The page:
Flying Lab Software on Pirates, part 4

Williams: The thing that is – once you make this system and it actually kind of works, you're so amazed that it works, "Like, oh my god!" that it seems pretty fun and you're pretty excited. But if you wait a couple of months and then come back and play it, you realize that there are certain fundamental problems and the way to solve those is by ripping them out and putting them back in. And avatar combat essentially did not have the opportunity to go through that iterative process. So that's what we're doing now.

Maginn: We're sort of revealing the "how sausage is made" here. Because every game you've ever played has this. They just don't like to talk about it. Every single time we tell anybody, a developer comes in and says, "Yeah, well, part of the reason it took us this long is that we rebooted the game and tore out this system and that system." The response is always, "Of course you did. Who doesn't?" Every game has this.

"We're like, 'Pirates are cool! If you just do something good with pirates, people will love it.'"

Williams: Well, except for the games... I mean, one of the advantages – if we were making an elves and dwarves game, you can basically sit down and look at the camera model, the combat model, visually how they move. I mean, there are so many things that you can look at in another game and say, "Okay. Let's use that with my tiny variation on it and I'll innovate over in this other area." But you can take all of your core mechanisms and basically have a good reference to start from. And so you know that you might go off in a squirrelly direction here or there, but you're largely going to be on track. Whereas, when we were building ship combat, I mean we had to rip out... it wasn't just ship combat. It was the entire way our game was structured. We had a one-world instance where you could sail around and run into other ships and have organic fights in the one world.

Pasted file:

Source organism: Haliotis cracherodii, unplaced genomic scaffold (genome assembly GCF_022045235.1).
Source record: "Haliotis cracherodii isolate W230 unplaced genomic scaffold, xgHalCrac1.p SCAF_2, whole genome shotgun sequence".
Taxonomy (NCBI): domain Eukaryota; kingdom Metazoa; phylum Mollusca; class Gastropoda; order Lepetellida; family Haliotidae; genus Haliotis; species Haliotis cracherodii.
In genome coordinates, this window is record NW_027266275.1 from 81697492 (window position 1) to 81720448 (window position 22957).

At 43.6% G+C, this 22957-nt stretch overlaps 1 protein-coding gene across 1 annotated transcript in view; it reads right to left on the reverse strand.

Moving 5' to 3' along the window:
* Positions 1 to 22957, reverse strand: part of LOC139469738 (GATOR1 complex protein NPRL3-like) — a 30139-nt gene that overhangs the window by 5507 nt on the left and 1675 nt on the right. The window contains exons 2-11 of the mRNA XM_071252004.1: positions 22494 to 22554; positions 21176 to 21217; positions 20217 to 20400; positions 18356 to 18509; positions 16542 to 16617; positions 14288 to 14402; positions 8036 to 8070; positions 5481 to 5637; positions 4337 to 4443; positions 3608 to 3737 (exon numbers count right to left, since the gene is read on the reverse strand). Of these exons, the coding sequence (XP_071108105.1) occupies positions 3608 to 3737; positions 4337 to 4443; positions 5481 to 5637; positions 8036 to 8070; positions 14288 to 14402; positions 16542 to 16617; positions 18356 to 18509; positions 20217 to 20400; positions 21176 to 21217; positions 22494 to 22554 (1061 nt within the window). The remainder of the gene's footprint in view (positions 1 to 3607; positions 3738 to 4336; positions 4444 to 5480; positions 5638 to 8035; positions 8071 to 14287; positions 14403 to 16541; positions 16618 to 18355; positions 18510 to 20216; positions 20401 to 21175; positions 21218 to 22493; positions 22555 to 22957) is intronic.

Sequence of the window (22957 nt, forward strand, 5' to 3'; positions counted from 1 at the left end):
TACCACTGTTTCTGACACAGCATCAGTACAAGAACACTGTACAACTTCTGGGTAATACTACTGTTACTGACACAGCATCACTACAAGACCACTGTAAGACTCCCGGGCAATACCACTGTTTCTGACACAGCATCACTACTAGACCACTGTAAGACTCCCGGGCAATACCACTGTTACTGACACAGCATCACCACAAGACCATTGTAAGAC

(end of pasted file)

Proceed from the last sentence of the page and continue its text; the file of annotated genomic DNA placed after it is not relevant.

Maginn: It sounds great except that sailing around means sailing for hours without seeing anything.

Williams: Or admit that people would never leave a battle because they could respawn and get over there in time before the battle actually ended. And we just always thought that we would be able to tune our way out of that situation and then, when we finally built it and started tuning, we thought "Oh, dear god." You know, a lot of other games would just say, again, if you had the whole art team and you've got the burn going, you'd say, "Okay. People will sail for hours. I'm sorry but that's the way it's going to be." We had the luxury of ripping that out and going back in and doing it correctly. And so that's why the ship combat is so freaking cool and why avatar combat is going to be a hell of a lot better after we go through this process for it.

Maginn: So my last point here is more player empowerment, more chances to be the hero. This really comes from one thing. There is one thing that is to credit for this – Dynasty Warrior 6. I started played Dynasty Warrior 6 and I said, "I am a badass. Every time I play this game, I'm a total badass." When I'm done with a Dynasty Warrior 6 mission, I have killed 1500 people. That's great!